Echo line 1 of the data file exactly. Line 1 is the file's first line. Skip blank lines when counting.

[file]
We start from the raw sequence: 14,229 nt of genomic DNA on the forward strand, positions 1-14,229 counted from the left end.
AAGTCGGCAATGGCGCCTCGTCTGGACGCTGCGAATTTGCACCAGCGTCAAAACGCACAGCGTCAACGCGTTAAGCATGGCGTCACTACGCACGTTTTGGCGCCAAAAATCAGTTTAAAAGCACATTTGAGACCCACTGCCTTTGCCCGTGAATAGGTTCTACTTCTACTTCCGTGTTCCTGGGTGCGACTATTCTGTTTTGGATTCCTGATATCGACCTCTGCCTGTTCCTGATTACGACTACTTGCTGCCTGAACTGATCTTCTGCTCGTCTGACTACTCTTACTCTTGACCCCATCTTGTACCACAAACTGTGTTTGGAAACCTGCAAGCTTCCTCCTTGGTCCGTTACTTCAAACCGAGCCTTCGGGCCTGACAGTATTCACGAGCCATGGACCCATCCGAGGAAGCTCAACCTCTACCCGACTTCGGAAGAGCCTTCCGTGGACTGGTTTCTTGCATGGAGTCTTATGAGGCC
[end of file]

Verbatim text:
We start from the raw sequence: 14,229 nt of genomic DNA on the forward strand, positions 1-14,229 counted from the left end.